Crist-Evans told SATA: "I live in rural south central Pennsylvania, where I enjoy mountain biking, hiking, and camping. Still, my spiritual roots are in the West, and I venture that direction every summer to spend time in the Rockies and with my son and close friends. Being the clever guy I am, I go back to Florida to visit family during the winter months. While I am professionally gregarious, I am also fiercely private and spend much of my time reading and working on writing projects. Of course, there is a professional side to me that loves to get up in front of any group—children or adults—to talk about writing and books. I enjoy doing Two teenage brothers cope with their drunken father and escape their troubles by surfing, until the older boy goes to serve in the Vietnam War and his letters home reveal confusion, desperation, and struggles with drug addiction. school visits and conference presentations and keynote speeches, while exploring the different landscapes I encounter in the process. I'm a student of culture and human dynamics, particularly in the way they impact children as they grow toward adulthood.

"An itinerant gypsy, I have lived in eight states and France, more towns and streets than I can count, and am not through traveling yet. I would like to evolve eventually to a life that is centered around my writing, allowing time for more travel, school visits and group talks, and would like to devote part of each year to working in other parts of the world, helping communities and children and their families reach upward and out of poverty, hunger, and despair. I write about war and the problematical dynamics of families because I think we need to address these difficult aspects of our human condition. A dedicated proponent of peace, I abhor any conflict that results in violence and the decimation of a people. I am a firm believer in the power of word and story, and hope that our world might learn that there is more to be gained through open, honest communication than mistrust and hatred."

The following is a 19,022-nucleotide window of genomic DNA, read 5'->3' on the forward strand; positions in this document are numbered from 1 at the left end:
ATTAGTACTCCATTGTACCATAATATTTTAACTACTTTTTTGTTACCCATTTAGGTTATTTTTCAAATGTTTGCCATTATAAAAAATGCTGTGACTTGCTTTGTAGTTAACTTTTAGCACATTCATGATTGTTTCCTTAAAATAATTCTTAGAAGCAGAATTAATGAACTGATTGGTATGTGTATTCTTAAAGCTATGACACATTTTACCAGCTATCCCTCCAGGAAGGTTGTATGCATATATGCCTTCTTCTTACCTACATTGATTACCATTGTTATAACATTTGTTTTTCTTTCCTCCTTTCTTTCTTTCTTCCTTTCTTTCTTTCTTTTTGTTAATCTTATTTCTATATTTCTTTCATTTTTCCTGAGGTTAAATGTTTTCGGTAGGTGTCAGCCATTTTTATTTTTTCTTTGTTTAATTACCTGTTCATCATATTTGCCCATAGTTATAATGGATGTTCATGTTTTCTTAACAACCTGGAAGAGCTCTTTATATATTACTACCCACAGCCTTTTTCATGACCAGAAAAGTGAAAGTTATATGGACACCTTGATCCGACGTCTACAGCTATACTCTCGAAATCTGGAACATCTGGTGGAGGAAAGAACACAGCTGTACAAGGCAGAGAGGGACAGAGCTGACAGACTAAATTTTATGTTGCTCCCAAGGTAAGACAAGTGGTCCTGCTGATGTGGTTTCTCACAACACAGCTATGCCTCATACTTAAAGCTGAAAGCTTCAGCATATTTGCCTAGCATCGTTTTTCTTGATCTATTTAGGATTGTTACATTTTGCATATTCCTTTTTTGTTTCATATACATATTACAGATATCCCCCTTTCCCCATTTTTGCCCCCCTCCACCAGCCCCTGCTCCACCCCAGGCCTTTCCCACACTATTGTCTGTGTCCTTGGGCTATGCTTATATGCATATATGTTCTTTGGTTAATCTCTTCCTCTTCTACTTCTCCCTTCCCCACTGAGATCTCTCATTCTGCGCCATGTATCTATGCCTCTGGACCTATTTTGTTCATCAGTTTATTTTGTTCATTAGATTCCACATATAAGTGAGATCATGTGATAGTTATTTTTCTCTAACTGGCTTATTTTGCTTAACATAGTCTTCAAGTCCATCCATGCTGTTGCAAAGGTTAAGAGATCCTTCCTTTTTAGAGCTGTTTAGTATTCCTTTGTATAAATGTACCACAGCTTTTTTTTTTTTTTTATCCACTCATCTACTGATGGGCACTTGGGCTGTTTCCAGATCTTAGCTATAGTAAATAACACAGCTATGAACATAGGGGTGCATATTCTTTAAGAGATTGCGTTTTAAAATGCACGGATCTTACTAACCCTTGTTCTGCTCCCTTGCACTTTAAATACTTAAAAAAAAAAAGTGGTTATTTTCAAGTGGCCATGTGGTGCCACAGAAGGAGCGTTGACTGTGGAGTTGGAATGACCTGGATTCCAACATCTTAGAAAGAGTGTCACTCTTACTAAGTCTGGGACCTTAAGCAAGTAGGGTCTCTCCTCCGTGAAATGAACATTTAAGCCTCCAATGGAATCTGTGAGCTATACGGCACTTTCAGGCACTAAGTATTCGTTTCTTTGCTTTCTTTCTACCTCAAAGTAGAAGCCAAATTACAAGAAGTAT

Biographical and Critical Sources


Booklist, May 15, 1999, Randy Meyer, review of Moon over Tennessee: A Boy's Civil War Journal, p. 1695; November 1, 2003, Hazel Rochman, review of Amaryllis, p. 490.

Kirkus Reviews, October 15, 2003, review of Amaryllis, p. 1270.

Kliatt, July, 2003, Paula Rohrlick, review of Amaryllis, p. 8; November, 2003, Sue Budin, review of Moon over Tennessee, p. 29.

Publishers Weekly, May 24, 1999, review of Moon over Tennessee, p. 80; December 15, 2003, review of Amaryllis, p. 75.

Reading Today, April, 2001, Lynne T. Burke, review of Moon over Tennessee, p. 32.

School Library Journal, August, 1999, Herman Sutter, review of Moon over Tennessee, p. 155; November, 2003, Robert Gray, review of Amaryllis, p. 138.


Breakfastserials.com, http://www.breakfastserials.com/ (February 5, 2004), "Craig Crist-Evans."